November 7, 2007 > Earth Talk
By The Editors of E/The Environmental Magazine
Dear EarthTalk: Are the rumors true that refilling and reusing some types of plastic bottles can cause health problems? -- Regina Fujan, Lincoln, NE
Most types of plastic bottles are safe to reuse at least a few times if properly washed with hot soapy water. But recent revelations about chemicals in Lexan (plastic #7) bottles are enough to scare even the most committed environmentalists from reusing them (or buying them in the first place). Studies have indicated that food and drinks stored in such containers - including those ubiquitous clear Nalgene water bottles hanging from just about every hiker's backpack - can contain trace amount of Bisphenol A (BPA), a synthetic chemical that interferes with the body's natural hormonal messaging system.
The same studies found that repeated re-use of such bottles - which get dinged up through normal wear and tear and while being washed - increases the chance that chemicals will leak out of the tiny cracks and crevices that develop over time. According to the Environment California Research & Policy Center, which reviewed 130 studies on the topic, BPA has been linked to breast and uterine cancer, an increased risk of miscarriage, and decreased testosterone levels. BPA can also wreak havoc on children's developing systems. (Parents beware: Most baby bottles and sippy cups are made with plastics containing BPA.) Most experts agree that the amount of BPA that could leach into food and drinks through normal handling is probably very small, but there are concerns about the cumulative effect of small doses.
Health advocates also recommend not reusing bottles made from plastic #1 (polyethylene terephthalate, also known as PET or PETE), including most disposable water, soda and juice bottles. According to The Green Guide, such bottles may be safe for one-time use, but reuse should be avoided because studies indicate they may leach DEHP - another probable human carcinogen - when they are in less than perfect condition. The good news is that such bottles are easy to recycle; just about every municipal recycling system will take them back. But using them is nonetheless far from environmentally responsible: The nonprofit Berkeley Ecology Center found that the manufacture of plastic #1 uses large amounts of energy and resources and generates toxic emissions and pollutants that contribute to global warming. And even though PET bottles can be recycled, millions find their way into landfills every day in the U.S. alone.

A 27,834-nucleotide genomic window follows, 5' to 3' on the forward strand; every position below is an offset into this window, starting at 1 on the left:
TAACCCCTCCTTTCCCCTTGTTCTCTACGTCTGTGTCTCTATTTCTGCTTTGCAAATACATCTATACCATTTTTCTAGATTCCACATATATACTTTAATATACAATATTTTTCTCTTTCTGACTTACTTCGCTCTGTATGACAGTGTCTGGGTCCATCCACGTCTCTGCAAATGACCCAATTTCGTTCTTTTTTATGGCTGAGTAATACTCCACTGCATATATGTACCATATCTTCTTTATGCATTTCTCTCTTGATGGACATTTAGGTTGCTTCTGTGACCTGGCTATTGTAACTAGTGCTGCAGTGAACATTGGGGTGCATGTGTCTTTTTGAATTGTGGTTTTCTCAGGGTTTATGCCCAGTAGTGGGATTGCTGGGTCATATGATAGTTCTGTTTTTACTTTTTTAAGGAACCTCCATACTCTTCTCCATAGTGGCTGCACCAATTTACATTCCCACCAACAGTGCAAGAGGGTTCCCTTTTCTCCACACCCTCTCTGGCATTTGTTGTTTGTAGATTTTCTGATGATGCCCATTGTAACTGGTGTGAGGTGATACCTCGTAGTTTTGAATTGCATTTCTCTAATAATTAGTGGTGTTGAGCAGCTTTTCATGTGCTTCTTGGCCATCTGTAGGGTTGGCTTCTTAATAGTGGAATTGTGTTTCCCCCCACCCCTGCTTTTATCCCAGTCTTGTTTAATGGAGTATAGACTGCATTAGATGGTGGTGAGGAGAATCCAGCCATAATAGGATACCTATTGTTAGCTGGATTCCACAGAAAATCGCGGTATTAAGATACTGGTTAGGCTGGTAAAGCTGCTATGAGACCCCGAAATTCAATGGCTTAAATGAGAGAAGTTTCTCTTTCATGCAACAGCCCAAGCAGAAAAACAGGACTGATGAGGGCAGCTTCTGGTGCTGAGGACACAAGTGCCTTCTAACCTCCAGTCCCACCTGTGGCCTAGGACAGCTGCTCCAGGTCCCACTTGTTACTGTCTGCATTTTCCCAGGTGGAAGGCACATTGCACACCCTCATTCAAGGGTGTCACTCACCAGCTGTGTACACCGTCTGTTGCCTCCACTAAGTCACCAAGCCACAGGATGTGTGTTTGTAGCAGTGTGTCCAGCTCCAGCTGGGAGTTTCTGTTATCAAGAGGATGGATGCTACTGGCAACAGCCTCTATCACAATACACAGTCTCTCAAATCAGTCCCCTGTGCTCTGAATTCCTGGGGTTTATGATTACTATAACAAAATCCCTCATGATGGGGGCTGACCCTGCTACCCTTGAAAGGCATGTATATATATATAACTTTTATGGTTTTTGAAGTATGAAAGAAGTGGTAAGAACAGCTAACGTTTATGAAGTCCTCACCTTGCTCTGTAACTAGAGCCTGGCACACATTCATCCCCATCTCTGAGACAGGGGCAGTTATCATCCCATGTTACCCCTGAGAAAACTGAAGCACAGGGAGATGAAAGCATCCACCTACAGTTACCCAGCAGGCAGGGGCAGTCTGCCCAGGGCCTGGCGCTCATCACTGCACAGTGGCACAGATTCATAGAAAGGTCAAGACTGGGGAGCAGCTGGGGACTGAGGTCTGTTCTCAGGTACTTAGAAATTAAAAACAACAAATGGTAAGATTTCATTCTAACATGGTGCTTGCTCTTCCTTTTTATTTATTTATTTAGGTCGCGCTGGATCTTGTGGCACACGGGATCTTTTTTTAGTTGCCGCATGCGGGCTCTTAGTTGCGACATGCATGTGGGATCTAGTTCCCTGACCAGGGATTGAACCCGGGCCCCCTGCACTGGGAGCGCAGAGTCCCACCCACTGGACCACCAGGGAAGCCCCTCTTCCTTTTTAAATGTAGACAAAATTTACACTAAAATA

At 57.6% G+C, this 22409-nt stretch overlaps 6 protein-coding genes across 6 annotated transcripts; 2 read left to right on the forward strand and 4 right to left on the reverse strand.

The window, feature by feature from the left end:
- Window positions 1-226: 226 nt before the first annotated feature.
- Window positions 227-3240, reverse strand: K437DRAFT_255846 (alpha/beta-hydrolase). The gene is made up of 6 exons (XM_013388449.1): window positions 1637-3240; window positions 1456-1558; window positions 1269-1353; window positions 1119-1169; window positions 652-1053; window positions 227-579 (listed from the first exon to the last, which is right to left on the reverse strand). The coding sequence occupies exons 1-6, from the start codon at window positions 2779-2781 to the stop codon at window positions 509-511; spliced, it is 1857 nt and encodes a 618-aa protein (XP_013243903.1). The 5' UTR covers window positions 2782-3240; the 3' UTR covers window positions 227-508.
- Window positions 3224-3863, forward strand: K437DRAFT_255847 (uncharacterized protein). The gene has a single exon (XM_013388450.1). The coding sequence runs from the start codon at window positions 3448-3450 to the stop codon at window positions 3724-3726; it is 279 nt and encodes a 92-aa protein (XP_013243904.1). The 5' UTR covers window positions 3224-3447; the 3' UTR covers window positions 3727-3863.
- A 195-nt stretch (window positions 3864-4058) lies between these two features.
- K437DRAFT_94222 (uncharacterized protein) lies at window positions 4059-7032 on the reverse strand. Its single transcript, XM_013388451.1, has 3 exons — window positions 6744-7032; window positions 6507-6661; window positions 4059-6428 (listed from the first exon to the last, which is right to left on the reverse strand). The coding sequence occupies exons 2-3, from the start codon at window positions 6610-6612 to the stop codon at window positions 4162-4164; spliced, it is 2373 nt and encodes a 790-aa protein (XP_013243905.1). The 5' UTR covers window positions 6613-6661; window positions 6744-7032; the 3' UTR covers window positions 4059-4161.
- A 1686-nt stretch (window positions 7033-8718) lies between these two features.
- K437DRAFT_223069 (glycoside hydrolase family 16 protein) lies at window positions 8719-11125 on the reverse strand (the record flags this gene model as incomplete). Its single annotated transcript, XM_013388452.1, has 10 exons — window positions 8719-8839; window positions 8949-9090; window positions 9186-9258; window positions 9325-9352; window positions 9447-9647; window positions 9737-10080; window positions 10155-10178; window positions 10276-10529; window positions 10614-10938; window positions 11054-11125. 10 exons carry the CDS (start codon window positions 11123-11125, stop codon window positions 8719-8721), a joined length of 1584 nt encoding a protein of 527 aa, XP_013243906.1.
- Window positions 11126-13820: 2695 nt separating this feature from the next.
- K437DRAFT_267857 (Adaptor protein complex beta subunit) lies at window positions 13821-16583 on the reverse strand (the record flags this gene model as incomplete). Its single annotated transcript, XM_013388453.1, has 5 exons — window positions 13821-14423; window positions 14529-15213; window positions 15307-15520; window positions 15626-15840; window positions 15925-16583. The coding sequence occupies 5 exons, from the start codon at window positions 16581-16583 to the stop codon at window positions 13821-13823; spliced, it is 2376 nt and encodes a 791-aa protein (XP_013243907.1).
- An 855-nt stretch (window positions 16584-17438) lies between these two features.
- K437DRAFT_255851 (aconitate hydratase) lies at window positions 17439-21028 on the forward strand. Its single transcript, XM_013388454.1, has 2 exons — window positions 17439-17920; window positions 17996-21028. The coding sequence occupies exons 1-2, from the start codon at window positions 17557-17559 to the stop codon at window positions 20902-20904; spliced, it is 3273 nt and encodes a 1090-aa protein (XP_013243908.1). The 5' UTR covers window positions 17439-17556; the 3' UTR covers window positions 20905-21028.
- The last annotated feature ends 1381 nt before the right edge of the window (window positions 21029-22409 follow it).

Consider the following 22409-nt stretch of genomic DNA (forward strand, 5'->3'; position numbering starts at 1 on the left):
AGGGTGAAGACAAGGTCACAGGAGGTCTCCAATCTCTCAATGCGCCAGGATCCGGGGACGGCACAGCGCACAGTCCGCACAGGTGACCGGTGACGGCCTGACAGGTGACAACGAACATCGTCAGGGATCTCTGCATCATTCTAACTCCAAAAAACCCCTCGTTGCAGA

Another bad choice for water bottles, reusable or otherwise, is plastic #3 (polyvinyl chloride/PVC), which can leach hormone-disrupting chemicals into the liquids they are storing and will release synthetic carcinogens into the environment when incinerated. Plastic #6 (polystyrene/PS), has been shown to leach styrene, a probable human carcinogen, into food and drinks as well.
Safer choices include bottles crafted from safer HDPE (plastic #2), low-density polyethylene (LDPE, AKA plastic #4) or polypropylene (PP, or plastic #5). Consumers may have a hard time finding water bottles made out of #4 or #5, however. Aluminum bottles, such as those made by SIGG and sold in many natural food and product markets, and stainless steel water bottles are also safe choices and can be reused repeatedly and eventually recycled.
Contacts: The Green Guide, www.thegreenguide.com; Environment California, www.environmentcalifornia.org/reports/environmental-health/environmental-health-reports/toxic-baby-bottles; SIGG, www.mysigg.com.
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